Dr. Christine Blasey before the US Senate. Image sourced from Wikipedia; originally from C-SPAN.

Yesterday, Christine Blasey Ford and Brett Kavanaugh testified before the Senate regarding sexual assault allegations made by Ford against Kavanaugh, based on events nearly 30 years ago, while both were in high school. Two images in particular, by Win McNamee, made the rounds: photographs of Ford raising her right hand before testifying. As with many other viral images, they have inspired many remixes.

In this post, I join fellow visual image analysts Ray Drainville and An Xiao Mina to discuss its compositional significance, from Wes Anderson films to depictions of the Pentecost.

An Xiao Mina should be no stranger to Hyperallergic readers, as she first explored the topic of memes on these pages back in 2011 before launching a professional career in the field. She gave a TedGlobal talk in 2013 on the importance of memes and is debuting a new book this January, Memes to Movements: How the World’s Most Viral Media Is Changing Social Protest and Power.

Ray Drainville, who researches iconography and social media at the Postgraduate Arts and Humanities Centre at Manchester Metropolitan University, has written about the visual propaganda of the UK’s “Leave” campaign for Brexit, and both An and Ray have written about the impact of a photograph of Ieshia Evans arrested at a Black Lives Matter protest, and Trump’s new propaganda formats.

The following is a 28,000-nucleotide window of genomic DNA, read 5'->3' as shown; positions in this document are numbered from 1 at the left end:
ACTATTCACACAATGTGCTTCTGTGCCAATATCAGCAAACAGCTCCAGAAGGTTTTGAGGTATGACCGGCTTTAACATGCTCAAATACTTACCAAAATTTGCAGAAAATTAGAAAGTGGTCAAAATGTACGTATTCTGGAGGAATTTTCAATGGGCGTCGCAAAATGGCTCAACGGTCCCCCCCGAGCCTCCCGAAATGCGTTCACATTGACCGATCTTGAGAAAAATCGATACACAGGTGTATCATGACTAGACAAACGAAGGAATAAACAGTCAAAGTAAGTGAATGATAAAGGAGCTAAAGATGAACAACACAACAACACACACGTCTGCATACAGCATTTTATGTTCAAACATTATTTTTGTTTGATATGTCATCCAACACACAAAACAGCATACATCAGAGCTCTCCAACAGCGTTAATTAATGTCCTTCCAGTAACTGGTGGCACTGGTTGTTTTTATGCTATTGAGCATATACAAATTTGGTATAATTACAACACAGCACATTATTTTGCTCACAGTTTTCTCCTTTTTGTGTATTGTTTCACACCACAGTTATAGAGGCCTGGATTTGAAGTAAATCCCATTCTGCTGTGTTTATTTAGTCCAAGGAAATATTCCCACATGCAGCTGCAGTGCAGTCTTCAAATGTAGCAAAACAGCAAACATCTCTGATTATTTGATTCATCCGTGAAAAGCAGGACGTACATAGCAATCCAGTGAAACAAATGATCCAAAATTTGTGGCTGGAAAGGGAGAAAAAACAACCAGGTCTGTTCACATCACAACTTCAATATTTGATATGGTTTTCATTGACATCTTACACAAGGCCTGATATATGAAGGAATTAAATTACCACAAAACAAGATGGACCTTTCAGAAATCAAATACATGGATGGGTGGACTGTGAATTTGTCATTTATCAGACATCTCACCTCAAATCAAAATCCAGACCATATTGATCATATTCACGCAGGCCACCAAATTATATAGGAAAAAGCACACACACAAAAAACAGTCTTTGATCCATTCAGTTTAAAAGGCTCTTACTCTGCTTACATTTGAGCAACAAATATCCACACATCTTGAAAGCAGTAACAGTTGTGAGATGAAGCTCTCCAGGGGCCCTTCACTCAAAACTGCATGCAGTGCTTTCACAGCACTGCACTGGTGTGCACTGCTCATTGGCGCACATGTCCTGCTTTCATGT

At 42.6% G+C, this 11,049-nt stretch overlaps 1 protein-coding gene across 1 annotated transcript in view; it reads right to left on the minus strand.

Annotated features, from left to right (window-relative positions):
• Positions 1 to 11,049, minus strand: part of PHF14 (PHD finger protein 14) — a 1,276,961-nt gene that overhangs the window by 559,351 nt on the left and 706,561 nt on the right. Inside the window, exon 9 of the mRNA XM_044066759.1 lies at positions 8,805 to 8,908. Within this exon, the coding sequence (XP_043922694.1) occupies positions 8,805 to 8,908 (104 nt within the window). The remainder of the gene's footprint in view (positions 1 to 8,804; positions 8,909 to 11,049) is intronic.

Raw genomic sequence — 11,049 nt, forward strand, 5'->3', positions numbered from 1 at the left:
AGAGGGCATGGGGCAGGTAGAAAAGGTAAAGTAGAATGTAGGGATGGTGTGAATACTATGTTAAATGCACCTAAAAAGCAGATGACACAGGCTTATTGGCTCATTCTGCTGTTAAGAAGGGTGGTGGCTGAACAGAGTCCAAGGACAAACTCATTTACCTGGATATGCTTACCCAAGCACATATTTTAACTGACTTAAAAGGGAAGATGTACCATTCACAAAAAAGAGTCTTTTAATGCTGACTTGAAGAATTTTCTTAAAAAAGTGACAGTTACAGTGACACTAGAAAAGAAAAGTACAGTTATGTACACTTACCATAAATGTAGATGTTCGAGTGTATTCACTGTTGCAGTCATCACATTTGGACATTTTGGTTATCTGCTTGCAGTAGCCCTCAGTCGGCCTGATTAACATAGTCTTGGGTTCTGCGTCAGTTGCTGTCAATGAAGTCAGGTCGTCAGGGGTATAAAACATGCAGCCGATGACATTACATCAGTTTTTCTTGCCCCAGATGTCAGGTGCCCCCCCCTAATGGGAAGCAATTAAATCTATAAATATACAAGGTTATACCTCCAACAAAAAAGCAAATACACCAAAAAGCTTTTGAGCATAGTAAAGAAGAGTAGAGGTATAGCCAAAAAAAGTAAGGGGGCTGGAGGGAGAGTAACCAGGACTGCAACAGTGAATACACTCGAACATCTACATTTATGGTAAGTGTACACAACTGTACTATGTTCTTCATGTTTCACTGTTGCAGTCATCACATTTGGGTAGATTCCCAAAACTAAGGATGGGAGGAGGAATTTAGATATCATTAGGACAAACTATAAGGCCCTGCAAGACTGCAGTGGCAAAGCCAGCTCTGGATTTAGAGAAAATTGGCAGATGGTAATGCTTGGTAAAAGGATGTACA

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Ray Drainville: Despite its serious nature, Win McNamee’s photo of Christine Blasey Ford testifying screams Wes Anderson. Anderson’s cinematography is so distinctive — with centralised, symmetrical scenes with old-fashioned decor — that it’s turned into a recognized style that people imitate. But more than being reminiscent of Anderson, however, it’s also metaphorically important. Dr Ford is literally at the centre of attention.

YouTube video

An Xiao Mina: It’s too easy to compare this image to a Biblical rendering, but the clock really creates this halo effect and the image being taken from below makes her look larger than life, even in what looks like a pained expression.

RD: If we’re looking at religious antecedents, I don’t think that’s a halo. It’s much closer to the image of “divine inspiration” you see in representations of the Pentecost, where the holy spirit descends upon the disciples. This is depicted either as flames above their heads or a divine with rays extending to each apostle.

The point of the passage is that the spirit descends upon the apostles and gives them the gift of many tongues — i.e., languages — so that they could evangelize over the world. In other words, it’s the gift of being able to speak, of testifying.

Titian, “Pentecost” (c. 1545) (image via Wikiart)

AXM: That’s a powerful way to frame her, because of the fact that she says she didn’t want to come forth but did so out of a sense of civic duty.

RD: Virtually everyone I know is fully glued to the hearing, and many women are experiencing a lot of re-enacted trauma: during her questioning it’s as if Blasey is on trial. As in these photographs, she’s the centre of attention, and she’s the one whose credibility will be questioned: an all too familiar experience for many women.